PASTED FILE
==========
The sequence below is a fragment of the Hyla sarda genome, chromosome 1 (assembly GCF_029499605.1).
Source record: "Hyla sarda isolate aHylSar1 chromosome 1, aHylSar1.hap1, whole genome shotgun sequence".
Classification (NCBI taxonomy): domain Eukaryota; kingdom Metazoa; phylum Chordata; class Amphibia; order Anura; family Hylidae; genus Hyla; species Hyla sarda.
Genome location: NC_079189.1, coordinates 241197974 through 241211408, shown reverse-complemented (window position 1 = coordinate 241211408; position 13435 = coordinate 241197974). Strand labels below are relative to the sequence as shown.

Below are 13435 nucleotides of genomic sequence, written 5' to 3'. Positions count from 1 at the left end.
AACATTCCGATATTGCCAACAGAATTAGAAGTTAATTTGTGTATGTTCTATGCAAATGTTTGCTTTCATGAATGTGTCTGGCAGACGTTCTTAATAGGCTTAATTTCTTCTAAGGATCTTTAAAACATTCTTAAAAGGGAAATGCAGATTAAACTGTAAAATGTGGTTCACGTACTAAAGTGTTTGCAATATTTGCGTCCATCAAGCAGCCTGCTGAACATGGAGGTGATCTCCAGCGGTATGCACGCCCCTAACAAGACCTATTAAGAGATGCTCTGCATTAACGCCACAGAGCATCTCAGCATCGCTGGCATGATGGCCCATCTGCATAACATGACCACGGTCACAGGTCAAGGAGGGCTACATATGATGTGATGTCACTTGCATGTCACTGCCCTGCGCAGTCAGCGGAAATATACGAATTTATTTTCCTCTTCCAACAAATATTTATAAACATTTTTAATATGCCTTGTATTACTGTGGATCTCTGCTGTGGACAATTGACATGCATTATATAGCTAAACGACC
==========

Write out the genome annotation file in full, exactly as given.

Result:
The sequence below is a fragment of the Hyla sarda genome, chromosome 1 (assembly GCF_029499605.1).
Source record: "Hyla sarda isolate aHylSar1 chromosome 1, aHylSar1.hap1, whole genome shotgun sequence".
Classification (NCBI taxonomy): domain Eukaryota; kingdom Metazoa; phylum Chordata; class Amphibia; order Anura; family Hylidae; genus Hyla; species Hyla sarda.
Genome location: NC_079189.1, coordinates 241197974 through 241211408, shown reverse-complemented (window position 1 = coordinate 241211408; position 13435 = coordinate 241197974). Strand labels below are relative to the sequence as shown.

Below are 13435 nucleotides of genomic sequence, written 5' to 3'. Positions count from 1 at the left end.
AACATTCCGATATTGCCAACAGAATTAGAAGTTAATTTGTGTATGTTCTATGCAAATGTTTGCTTTCATGAATGTGTCTGGCAGACGTTCTTAATAGGCTTAATTTCTTCTAAGGATCTTTAAAACATTCTTAAAAGGGAAATGCAGATTAAACTGTAAAATGTGGTTCACGTACTAAAGTGTTTGCAATATTTGCGTCCATCAAGCAGCCTGCTGAACATGGAGGTGATCTCCAGCGGTATGCACGCCCCTAACAAGACCTATTAAGAGATGCTCTGCATTAACGCCACAGAGCATCTCAGCATCGCTGGCATGATGGCCCATCTGCATAACATGACCACGGTCACAGGTCAAGGAGGGCTACATATGATGTGATGTCACTTGCATGTCACTGCCCTGCGCAGTCAGCGGAAATATACGAATTTATTTTCCTCTTCCAACAAATATTTATAAACATTTTTAATATGCCTTGTATTACTGTGGATCTCTGCTGTGGACAATTGACATGCATTATATAGCTAAACGACC